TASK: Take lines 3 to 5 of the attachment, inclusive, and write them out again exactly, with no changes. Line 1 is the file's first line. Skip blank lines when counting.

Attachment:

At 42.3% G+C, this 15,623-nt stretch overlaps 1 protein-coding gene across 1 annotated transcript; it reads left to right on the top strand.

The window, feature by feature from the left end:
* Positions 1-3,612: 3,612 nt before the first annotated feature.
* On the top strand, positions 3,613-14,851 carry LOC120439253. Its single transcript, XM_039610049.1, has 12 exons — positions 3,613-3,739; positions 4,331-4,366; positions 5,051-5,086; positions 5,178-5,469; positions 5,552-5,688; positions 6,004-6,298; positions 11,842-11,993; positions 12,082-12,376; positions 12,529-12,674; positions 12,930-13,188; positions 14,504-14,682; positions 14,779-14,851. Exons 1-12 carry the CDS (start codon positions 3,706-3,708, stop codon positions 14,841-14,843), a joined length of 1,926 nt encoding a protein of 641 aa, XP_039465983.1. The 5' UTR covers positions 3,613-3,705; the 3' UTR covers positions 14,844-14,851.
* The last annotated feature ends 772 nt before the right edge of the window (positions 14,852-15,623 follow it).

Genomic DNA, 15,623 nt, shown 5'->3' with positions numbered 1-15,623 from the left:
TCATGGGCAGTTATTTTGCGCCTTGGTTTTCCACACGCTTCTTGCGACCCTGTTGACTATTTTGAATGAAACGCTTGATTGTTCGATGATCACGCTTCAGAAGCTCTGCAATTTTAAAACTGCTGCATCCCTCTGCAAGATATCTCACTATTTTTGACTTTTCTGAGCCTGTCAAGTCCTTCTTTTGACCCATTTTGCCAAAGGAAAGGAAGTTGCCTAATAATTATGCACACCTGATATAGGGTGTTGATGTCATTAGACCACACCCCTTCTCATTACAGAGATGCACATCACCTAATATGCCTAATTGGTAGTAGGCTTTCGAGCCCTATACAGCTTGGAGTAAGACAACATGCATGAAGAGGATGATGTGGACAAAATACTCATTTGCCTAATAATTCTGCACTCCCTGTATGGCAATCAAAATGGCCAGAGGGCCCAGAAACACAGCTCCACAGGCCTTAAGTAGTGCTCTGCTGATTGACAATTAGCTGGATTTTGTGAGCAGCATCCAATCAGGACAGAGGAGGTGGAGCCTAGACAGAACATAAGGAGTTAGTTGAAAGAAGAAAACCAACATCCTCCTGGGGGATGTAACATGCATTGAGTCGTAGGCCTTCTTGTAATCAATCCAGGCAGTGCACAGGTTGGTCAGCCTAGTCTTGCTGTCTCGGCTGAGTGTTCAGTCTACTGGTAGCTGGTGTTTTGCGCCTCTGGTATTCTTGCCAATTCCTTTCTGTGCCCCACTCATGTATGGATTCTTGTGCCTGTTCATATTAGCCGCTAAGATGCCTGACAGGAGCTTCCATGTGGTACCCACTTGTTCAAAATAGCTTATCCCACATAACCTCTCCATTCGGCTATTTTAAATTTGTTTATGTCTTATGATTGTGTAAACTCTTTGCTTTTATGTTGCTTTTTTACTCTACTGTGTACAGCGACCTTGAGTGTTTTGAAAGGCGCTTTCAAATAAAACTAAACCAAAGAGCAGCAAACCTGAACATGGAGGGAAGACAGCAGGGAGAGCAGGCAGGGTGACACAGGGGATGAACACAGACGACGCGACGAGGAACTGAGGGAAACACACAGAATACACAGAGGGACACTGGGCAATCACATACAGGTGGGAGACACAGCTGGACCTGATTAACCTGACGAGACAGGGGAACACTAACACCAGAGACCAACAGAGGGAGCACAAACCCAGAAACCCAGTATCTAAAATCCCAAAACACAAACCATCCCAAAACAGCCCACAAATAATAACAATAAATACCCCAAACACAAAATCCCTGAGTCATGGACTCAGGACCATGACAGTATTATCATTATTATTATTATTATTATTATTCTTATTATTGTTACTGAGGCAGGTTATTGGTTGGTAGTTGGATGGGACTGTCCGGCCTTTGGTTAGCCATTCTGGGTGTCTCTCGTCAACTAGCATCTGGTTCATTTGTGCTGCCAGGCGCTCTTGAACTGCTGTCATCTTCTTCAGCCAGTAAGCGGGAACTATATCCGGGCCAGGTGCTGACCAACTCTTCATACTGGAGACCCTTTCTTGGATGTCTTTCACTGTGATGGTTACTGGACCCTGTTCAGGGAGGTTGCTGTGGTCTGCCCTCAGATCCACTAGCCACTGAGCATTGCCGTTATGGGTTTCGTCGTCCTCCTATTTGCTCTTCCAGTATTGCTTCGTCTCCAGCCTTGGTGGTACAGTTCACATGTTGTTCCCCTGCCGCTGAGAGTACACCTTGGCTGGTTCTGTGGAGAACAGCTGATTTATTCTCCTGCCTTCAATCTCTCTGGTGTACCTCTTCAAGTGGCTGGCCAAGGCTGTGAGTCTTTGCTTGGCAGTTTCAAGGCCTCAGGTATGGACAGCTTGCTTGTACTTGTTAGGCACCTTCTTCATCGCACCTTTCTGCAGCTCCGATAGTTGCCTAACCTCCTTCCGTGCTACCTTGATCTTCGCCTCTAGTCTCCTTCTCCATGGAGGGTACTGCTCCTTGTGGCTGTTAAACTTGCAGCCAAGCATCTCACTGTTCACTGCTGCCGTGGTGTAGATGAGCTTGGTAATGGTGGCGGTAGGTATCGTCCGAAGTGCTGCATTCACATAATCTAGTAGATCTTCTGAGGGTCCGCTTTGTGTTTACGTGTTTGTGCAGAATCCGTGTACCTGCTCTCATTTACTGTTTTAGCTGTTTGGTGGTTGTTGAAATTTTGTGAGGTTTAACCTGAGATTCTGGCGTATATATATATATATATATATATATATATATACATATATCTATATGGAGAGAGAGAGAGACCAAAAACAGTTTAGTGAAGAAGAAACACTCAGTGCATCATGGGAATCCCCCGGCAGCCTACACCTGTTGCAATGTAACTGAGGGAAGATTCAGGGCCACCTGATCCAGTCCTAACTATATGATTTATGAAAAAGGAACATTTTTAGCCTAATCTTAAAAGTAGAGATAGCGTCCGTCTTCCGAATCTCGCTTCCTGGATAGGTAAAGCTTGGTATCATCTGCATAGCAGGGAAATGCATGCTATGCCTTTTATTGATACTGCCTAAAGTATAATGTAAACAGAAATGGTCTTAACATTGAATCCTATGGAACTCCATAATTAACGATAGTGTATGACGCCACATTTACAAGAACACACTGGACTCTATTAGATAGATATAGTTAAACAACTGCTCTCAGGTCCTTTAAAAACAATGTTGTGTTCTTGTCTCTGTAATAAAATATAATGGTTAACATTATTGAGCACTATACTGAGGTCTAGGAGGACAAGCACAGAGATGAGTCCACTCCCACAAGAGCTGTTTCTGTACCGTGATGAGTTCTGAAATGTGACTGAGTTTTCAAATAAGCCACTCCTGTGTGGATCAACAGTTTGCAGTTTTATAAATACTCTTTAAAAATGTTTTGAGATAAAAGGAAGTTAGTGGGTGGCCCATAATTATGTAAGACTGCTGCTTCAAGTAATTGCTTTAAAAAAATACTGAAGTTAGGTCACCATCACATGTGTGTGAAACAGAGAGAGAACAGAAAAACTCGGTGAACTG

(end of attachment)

* Positions 1-3,612: 3,612 nt before the first annotated feature.
* On the top strand, positions 3,613-14,851 carry LOC120439253. Its single transcript, XM_039610049.1, has 12 exons — positions 3,613-3,739; positions 4,331-4,366; positions 5,051-5,086; positions 5,178-5,469; positions 5,552-5,688; positions 6,004-6,298; positions 11,842-11,993; positions 12,082-12,376; positions 12,529-12,674; positions 12,930-13,188; positions 14,504-14,682; positions 14,779-14,851. Exons 1-12 carry the CDS (start codon positions 3,706-3,708, stop codon positions 14,841-14,843), a joined length of 1,926 nt encoding a protein of 641 aa, XP_039465983.1. The 5' UTR covers positions 3,613-3,705; the 3' UTR covers positions 14,844-14,851.
* The last annotated feature ends 772 nt before the right edge of the window (positions 14,852-15,623 follow it).